Symptoms of Inflammatory Breast Cancer (IBC)
Please Note that IBC is very aggressive and these symptoms could occur very quickly. If you notice any of these changes, see your health care provider immediately!
Survival rates of IBC
Breast cancer prognosis has steadily improved over the years, IBC prognosis have not. It’s not uncommon for the cancer to return after treatment. In long term, probably no more than a fourth to a third of IBC patients are long-term survivors. Let me reintegrate that the survival rate for someone with IBC is quiet lower than that of a typical breast cancer patient.
According to data from the National Cancer Institute’s Surveillance, Epidemiology, and End Results (SEER) database, for women who were diagnosed with inflammatory breast cancer between 1999 and 2008, the five-year relative survival rate was about 41.1% for white women and 20.7% for black women.. This compares with about 87% for all breast cancers combined.
With EARLY treatment, up to 50 percent of those with IBC will live for five years after diagnosis and about 35 percent will be cancer-free 10 years after diagnosis. It is important to note these survival data are based on women treated five to 10 years ago. With current treatments, survival rates may be higher.
The key to survival is early and accurate diagnosis. Early dignosis and treatments improves long term survival. Sad thing is, whereas breast cancer prognosis has steadily improved over the years, IBC has not.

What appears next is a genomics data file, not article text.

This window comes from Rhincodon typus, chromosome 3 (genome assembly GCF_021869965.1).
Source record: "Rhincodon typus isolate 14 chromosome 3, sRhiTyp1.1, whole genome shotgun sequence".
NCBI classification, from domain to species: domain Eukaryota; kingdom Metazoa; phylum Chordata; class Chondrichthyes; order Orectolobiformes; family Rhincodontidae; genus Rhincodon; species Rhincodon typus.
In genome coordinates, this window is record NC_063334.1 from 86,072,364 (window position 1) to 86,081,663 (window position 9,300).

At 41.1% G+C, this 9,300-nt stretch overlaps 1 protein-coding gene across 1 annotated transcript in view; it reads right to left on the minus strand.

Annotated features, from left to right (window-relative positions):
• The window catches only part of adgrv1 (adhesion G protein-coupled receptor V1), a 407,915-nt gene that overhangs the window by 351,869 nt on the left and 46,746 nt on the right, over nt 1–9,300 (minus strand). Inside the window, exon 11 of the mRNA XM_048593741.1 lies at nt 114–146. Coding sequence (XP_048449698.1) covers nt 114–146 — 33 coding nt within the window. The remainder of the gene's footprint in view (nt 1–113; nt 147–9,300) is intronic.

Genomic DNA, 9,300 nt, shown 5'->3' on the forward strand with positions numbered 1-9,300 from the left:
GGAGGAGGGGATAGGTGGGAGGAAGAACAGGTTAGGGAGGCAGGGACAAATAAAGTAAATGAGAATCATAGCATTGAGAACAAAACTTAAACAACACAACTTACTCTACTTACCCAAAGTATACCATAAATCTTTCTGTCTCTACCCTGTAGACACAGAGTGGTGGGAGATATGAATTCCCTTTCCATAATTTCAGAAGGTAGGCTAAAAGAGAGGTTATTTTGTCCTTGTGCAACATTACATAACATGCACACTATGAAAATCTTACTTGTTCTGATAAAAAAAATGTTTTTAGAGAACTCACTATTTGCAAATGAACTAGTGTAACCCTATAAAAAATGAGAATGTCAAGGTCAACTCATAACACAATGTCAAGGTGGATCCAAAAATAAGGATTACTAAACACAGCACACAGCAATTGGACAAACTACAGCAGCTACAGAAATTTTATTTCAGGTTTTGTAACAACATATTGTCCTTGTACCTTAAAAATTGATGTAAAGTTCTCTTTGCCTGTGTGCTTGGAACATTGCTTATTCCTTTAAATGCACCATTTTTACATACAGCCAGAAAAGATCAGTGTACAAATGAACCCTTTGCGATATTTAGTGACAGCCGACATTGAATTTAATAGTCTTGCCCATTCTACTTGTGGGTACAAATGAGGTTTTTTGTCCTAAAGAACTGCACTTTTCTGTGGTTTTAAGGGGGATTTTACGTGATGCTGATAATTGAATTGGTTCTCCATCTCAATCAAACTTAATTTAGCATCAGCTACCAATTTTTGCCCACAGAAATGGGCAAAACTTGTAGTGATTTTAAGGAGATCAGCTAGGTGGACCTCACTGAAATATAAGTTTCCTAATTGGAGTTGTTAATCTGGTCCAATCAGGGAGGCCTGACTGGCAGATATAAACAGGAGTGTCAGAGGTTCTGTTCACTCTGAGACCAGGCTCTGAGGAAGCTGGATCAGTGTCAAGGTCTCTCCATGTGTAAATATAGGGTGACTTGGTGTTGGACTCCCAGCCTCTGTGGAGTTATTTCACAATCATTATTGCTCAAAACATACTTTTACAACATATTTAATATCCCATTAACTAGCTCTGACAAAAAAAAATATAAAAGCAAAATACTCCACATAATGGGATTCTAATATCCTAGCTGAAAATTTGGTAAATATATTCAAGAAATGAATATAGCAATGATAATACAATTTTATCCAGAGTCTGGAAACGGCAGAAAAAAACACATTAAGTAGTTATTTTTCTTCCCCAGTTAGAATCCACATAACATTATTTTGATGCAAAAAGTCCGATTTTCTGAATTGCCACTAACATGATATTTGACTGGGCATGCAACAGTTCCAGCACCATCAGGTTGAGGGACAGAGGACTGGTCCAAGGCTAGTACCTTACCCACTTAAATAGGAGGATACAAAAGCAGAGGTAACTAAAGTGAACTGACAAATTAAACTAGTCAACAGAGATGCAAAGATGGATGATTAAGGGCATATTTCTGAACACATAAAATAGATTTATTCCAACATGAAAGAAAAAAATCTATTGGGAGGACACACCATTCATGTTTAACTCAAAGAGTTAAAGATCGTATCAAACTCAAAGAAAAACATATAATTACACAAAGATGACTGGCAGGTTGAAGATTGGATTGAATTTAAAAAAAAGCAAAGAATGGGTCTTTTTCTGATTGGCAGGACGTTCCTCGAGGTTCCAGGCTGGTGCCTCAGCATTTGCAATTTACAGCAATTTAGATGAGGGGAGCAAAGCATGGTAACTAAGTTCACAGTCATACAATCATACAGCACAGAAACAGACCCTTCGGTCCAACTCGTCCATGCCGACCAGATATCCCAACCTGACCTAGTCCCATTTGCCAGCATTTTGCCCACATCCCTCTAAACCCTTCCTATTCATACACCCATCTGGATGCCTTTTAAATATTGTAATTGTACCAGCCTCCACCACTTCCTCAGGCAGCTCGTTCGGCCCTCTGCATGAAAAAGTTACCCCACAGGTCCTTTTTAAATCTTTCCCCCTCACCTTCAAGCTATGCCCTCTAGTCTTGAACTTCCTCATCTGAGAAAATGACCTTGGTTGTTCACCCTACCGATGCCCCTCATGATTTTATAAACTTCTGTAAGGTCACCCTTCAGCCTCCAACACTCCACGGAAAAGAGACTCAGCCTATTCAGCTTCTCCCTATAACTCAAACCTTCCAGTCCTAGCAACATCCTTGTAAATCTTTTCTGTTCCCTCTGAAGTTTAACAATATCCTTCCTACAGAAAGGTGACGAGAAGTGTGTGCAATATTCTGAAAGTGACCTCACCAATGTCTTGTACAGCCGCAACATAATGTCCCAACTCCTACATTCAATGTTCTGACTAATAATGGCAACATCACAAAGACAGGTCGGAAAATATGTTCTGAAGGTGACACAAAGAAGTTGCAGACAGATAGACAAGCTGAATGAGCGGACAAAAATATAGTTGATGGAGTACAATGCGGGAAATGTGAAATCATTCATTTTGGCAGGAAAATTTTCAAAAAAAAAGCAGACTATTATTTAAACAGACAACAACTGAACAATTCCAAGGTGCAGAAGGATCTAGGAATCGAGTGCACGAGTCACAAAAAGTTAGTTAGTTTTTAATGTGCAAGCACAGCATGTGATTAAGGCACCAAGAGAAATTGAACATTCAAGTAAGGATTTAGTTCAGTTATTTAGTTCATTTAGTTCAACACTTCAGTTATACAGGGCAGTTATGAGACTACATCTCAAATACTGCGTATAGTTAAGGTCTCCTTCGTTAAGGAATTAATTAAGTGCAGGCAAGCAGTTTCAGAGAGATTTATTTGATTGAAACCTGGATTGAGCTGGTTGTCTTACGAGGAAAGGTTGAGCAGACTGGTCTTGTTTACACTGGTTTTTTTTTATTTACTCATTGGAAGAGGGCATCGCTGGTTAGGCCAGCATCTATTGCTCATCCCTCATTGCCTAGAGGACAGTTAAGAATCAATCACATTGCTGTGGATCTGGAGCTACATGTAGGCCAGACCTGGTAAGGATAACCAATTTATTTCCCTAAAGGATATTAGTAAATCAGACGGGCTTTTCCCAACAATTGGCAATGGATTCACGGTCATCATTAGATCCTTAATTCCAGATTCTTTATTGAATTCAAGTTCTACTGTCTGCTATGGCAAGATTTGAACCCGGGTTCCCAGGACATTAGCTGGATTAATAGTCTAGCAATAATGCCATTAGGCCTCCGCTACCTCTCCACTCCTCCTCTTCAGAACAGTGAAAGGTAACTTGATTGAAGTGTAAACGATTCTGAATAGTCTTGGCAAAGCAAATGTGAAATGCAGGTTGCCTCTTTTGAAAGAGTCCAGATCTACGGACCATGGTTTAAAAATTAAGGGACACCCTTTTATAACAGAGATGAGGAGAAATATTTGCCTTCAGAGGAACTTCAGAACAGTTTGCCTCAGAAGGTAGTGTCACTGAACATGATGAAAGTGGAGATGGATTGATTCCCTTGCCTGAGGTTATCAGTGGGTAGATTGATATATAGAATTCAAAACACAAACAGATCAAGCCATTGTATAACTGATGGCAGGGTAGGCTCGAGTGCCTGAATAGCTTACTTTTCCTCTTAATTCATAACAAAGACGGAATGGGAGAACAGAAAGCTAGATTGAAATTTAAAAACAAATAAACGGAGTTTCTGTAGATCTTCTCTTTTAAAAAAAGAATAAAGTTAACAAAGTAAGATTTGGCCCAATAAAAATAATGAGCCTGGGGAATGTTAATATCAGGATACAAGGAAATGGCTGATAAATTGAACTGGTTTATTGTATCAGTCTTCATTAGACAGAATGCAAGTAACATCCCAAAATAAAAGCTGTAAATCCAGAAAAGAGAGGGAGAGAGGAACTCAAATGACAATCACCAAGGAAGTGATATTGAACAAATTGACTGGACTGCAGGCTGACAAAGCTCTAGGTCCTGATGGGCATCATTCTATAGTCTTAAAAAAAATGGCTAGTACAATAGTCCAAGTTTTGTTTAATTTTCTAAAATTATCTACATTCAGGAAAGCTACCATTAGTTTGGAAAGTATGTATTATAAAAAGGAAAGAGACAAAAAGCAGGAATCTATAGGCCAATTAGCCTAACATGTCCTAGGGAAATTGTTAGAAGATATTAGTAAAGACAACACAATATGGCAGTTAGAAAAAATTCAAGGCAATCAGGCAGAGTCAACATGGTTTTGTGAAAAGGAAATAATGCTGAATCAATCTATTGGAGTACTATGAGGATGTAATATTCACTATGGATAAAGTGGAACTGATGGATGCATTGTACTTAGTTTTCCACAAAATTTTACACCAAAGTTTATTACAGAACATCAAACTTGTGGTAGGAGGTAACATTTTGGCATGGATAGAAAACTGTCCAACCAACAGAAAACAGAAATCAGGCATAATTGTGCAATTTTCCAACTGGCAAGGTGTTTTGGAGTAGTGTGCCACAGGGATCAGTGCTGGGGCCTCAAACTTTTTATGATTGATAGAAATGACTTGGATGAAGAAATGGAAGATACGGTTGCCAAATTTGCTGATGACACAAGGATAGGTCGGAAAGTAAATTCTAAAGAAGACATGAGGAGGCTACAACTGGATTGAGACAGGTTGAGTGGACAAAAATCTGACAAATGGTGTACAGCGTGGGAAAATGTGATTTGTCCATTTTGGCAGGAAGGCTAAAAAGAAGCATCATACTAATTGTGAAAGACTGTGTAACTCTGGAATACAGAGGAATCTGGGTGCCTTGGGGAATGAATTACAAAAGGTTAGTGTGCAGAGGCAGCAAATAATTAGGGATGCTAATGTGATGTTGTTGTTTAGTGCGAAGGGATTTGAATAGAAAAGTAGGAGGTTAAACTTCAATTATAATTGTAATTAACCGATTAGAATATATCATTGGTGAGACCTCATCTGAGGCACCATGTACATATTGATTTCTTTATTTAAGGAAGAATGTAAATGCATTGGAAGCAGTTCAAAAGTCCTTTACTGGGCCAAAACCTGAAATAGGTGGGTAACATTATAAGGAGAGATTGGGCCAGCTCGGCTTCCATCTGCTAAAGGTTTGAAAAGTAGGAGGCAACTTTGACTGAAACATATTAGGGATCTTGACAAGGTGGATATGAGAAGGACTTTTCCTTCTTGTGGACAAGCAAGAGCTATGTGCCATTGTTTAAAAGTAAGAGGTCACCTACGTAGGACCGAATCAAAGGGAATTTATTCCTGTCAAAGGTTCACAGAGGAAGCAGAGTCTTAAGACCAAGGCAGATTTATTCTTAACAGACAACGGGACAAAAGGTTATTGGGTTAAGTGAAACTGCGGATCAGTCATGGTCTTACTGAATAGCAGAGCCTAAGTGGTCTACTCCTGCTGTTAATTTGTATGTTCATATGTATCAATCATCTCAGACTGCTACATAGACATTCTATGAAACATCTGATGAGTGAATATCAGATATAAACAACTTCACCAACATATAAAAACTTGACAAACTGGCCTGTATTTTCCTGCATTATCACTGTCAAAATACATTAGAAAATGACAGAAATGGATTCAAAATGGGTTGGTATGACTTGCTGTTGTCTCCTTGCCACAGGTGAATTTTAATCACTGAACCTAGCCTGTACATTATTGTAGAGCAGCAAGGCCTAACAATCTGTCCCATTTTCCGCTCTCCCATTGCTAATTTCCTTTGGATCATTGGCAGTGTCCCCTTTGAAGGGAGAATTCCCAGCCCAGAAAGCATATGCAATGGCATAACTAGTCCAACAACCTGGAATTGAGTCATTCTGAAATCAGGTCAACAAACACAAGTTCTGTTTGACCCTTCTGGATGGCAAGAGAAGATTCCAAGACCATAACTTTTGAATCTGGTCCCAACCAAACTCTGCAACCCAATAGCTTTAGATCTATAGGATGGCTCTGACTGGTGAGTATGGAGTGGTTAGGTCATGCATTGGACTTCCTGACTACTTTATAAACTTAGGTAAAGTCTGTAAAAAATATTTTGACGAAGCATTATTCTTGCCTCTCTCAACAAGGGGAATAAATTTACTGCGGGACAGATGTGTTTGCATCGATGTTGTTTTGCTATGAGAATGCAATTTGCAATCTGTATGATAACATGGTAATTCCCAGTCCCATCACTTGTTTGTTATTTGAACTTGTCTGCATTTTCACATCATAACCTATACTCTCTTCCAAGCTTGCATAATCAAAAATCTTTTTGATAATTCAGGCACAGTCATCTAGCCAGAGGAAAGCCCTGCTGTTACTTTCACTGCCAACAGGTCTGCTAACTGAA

Now, you may be asking yourself is Inflammatory breast cancer automatically a death sentence? Absolutely not, there's always hope and advancement in the treatment of IBC. There is still no known cure for Inflammatory breast cancer or what causes it.
Breast self-examination must move far beyond merely looking for lumps, look for changes. It doesn't cost a thing to stand in front of the mirror and check your breast for anything that's unusual, or different or strange or abnormal. We must recondition our mind and remember that we don't have to have a lump to have breast cancer.
IBC is visible, it hurts, know the signs, the easiest thing to remember is, (If there are any changes to your breast, get it checked out immediately). No one knows your breast better than you. While we are focusing on the breast that's red or swollen or aching, we must never forget about the other breast because the diagnosis of IBC involves multiple things.
Knowledge, education, and awareness saves lives and you do not have to be a health professional to save a life. It is imperative that we know the signs, and it is unacceptable that women know nothing about IBC. Be aware; when in doubt, rule it out. Empower yourself with information and help spread the word, that there is a breast cancer that is aggressive and lethal if not caught early enough.